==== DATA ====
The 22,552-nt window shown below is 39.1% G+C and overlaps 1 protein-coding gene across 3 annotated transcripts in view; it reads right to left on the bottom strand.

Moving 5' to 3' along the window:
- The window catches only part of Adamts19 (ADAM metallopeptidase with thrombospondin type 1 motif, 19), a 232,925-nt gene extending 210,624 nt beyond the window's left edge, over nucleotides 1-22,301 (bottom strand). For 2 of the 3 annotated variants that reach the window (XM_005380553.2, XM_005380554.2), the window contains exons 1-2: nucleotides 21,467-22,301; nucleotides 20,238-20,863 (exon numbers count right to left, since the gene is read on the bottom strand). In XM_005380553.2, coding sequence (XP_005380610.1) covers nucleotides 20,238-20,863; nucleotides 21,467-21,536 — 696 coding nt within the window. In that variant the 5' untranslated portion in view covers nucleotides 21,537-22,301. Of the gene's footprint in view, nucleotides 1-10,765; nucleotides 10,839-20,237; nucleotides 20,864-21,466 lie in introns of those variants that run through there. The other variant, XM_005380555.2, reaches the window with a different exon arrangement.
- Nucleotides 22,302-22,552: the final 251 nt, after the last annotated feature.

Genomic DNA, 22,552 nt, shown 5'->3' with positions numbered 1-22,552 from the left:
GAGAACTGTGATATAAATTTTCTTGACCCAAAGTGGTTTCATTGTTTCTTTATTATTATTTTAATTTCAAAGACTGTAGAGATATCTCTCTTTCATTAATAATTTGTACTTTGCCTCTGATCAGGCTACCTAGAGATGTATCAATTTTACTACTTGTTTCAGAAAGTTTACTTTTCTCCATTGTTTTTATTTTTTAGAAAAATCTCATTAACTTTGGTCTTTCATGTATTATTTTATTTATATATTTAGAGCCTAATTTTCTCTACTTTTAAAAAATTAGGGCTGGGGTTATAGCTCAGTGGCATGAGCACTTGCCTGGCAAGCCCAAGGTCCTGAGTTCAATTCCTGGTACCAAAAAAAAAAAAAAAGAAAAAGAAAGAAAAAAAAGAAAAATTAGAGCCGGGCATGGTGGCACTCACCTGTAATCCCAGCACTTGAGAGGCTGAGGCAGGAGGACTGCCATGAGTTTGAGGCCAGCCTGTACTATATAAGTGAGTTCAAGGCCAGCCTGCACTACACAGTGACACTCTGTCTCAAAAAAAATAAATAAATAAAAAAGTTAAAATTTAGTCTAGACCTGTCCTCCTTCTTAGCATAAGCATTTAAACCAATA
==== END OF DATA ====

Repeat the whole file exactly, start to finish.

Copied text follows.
The 22,552-nt window shown below is 39.1% G+C and overlaps 1 protein-coding gene across 3 annotated transcripts in view; it reads right to left on the bottom strand.

Moving 5' to 3' along the window:
- The window catches only part of Adamts19 (ADAM metallopeptidase with thrombospondin type 1 motif, 19), a 232,925-nt gene extending 210,624 nt beyond the window's left edge, over nucleotides 1-22,301 (bottom strand). For 2 of the 3 annotated variants that reach the window (XM_005380553.2, XM_005380554.2), the window contains exons 1-2: nucleotides 21,467-22,301; nucleotides 20,238-20,863 (exon numbers count right to left, since the gene is read on the bottom strand). In XM_005380553.2, coding sequence (XP_005380610.1) covers nucleotides 20,238-20,863; nucleotides 21,467-21,536 — 696 coding nt within the window. In that variant the 5' untranslated portion in view covers nucleotides 21,537-22,301. Of the gene's footprint in view, nucleotides 1-10,765; nucleotides 10,839-20,237; nucleotides 20,864-21,466 lie in introns of those variants that run through there. The other variant, XM_005380555.2, reaches the window with a different exon arrangement.
- Nucleotides 22,302-22,552: the final 251 nt, after the last annotated feature.

Genomic DNA, 22,552 nt, shown 5'->3' with positions numbered 1-22,552 from the left:
GAGAACTGTGATATAAATTTTCTTGACCCAAAGTGGTTTCATTGTTTCTTTATTATTATTTTAATTTCAAAGACTGTAGAGATATCTCTCTTTCATTAATAATTTGTACTTTGCCTCTGATCAGGCTACCTAGAGATGTATCAATTTTACTACTTGTTTCAGAAAGTTTACTTTTCTCCATTGTTTTTATTTTTTAGAAAAATCTCATTAACTTTGGTCTTTCATGTATTATTTTATTTATATATTTAGAGCCTAATTTTCTCTACTTTTAAAAAATTAGGGCTGGGGTTATAGCTCAGTGGCATGAGCACTTGCCTGGCAAGCCCAAGGTCCTGAGTTCAATTCCTGGTACCAAAAAAAAAAAAAAAGAAAAAGAAAGAAAAAAAAGAAAAATTAGAGCCGGGCATGGTGGCACTCACCTGTAATCCCAGCACTTGAGAGGCTGAGGCAGGAGGACTGCCATGAGTTTGAGGCCAGCCTGTACTATATAAGTGAGTTCAAGGCCAGCCTGCACTACACAGTGACACTCTGTCTCAAAAAAAATAAATAAATAAAAAAGTTAAAATTTAGTCTAGACCTGTCCTCCTTCTTAGCATAAGCATTTAAACCAATA